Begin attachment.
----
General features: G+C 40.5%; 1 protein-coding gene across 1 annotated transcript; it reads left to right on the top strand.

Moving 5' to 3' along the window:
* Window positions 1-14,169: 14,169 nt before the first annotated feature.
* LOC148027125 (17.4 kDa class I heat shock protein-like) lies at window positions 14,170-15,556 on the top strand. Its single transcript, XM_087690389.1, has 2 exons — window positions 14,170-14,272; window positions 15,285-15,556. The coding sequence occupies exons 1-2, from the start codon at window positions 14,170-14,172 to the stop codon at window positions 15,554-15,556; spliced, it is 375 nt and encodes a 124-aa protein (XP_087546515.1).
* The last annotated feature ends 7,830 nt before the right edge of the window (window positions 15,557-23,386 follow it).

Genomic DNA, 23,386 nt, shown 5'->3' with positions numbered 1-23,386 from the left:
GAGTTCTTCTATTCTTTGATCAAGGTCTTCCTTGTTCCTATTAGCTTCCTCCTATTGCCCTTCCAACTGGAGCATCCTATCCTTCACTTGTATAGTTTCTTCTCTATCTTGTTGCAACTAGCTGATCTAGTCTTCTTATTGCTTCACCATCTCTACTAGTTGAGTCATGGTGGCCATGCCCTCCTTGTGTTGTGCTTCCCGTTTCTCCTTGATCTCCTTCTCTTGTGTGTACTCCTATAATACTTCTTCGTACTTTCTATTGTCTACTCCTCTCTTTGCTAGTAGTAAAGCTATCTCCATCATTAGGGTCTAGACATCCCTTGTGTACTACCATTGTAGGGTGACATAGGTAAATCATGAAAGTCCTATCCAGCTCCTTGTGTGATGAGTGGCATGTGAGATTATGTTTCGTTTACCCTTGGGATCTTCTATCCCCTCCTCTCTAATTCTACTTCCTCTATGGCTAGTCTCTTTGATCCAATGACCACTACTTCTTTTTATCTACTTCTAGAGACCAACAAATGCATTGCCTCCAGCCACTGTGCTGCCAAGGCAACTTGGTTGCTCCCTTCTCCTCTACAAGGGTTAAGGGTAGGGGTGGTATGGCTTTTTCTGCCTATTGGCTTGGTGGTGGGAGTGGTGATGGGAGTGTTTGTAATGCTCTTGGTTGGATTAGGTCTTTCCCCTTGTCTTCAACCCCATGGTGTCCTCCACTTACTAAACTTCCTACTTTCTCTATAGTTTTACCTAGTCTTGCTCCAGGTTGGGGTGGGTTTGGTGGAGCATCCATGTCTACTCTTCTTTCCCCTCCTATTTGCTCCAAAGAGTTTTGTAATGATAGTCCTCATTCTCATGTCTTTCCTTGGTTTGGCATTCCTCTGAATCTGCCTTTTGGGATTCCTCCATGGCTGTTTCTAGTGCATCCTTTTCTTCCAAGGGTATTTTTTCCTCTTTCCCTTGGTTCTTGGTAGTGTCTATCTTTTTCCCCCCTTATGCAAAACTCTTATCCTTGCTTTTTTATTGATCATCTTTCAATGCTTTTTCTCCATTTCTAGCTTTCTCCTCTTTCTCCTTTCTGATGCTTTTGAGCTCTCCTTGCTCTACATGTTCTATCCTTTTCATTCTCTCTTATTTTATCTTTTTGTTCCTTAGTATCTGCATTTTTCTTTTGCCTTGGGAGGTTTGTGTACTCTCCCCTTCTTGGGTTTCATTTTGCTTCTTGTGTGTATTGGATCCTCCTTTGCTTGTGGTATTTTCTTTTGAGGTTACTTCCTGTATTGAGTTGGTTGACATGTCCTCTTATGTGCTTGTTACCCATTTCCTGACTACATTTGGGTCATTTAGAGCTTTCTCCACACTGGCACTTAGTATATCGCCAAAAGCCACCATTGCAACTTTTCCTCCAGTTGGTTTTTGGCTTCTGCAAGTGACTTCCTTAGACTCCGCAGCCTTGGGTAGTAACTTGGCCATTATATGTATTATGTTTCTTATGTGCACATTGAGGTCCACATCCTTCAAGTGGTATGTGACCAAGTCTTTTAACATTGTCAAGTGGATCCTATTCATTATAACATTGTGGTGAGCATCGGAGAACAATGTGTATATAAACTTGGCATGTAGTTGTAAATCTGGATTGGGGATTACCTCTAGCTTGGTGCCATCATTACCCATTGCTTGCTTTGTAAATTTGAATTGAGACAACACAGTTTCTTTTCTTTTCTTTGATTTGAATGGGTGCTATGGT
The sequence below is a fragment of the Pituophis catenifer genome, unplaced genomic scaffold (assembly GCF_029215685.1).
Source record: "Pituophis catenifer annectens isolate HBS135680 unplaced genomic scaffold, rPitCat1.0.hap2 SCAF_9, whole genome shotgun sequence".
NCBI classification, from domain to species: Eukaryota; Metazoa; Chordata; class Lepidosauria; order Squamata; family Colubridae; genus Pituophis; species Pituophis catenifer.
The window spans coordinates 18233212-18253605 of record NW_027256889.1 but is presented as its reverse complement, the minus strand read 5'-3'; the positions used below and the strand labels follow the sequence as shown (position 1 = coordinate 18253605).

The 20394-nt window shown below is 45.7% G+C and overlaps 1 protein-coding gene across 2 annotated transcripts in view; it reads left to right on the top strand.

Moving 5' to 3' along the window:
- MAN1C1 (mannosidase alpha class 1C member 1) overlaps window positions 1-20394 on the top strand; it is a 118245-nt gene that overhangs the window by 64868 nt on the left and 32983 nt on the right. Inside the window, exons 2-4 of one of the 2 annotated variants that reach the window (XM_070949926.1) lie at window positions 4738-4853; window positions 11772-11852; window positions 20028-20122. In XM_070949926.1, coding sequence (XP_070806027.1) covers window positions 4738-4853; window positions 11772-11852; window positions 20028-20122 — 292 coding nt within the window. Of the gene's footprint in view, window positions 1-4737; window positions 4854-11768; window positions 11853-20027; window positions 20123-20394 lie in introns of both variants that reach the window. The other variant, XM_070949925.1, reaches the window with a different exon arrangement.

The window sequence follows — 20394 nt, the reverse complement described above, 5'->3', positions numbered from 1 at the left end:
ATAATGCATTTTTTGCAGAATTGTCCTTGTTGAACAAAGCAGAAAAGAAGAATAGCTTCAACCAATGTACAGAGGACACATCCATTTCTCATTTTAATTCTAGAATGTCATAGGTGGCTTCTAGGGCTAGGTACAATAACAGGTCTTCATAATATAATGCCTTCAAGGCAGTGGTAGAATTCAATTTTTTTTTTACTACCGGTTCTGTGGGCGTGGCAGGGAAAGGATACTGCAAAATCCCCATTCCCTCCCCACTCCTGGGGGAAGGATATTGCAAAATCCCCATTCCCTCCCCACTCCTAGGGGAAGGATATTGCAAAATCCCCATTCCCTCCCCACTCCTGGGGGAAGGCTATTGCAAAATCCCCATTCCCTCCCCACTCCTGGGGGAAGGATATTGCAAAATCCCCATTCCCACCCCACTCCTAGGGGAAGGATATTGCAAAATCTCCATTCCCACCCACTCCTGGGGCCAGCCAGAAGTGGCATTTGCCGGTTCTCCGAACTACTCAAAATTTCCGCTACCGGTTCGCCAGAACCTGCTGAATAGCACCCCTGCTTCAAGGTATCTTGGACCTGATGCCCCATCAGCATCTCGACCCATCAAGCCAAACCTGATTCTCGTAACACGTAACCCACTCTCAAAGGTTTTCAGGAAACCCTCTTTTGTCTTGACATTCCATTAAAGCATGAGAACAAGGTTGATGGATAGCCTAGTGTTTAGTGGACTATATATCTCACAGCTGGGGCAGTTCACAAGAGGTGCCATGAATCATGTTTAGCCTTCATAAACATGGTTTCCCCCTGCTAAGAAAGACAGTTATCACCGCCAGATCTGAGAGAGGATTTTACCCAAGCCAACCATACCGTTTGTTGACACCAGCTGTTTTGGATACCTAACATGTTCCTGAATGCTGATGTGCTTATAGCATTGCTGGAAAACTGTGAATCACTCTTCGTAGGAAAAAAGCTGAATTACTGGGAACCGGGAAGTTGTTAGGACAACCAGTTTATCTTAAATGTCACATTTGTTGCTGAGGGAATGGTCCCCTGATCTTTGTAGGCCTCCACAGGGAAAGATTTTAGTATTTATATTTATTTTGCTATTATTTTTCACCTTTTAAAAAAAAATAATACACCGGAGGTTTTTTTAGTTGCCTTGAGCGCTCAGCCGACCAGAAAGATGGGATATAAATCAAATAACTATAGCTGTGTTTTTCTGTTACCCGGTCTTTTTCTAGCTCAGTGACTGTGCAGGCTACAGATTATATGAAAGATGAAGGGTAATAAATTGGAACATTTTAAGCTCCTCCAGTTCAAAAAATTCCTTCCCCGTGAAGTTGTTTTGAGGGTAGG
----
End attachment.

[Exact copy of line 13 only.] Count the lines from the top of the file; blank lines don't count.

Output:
Moving 5' to 3' along the window: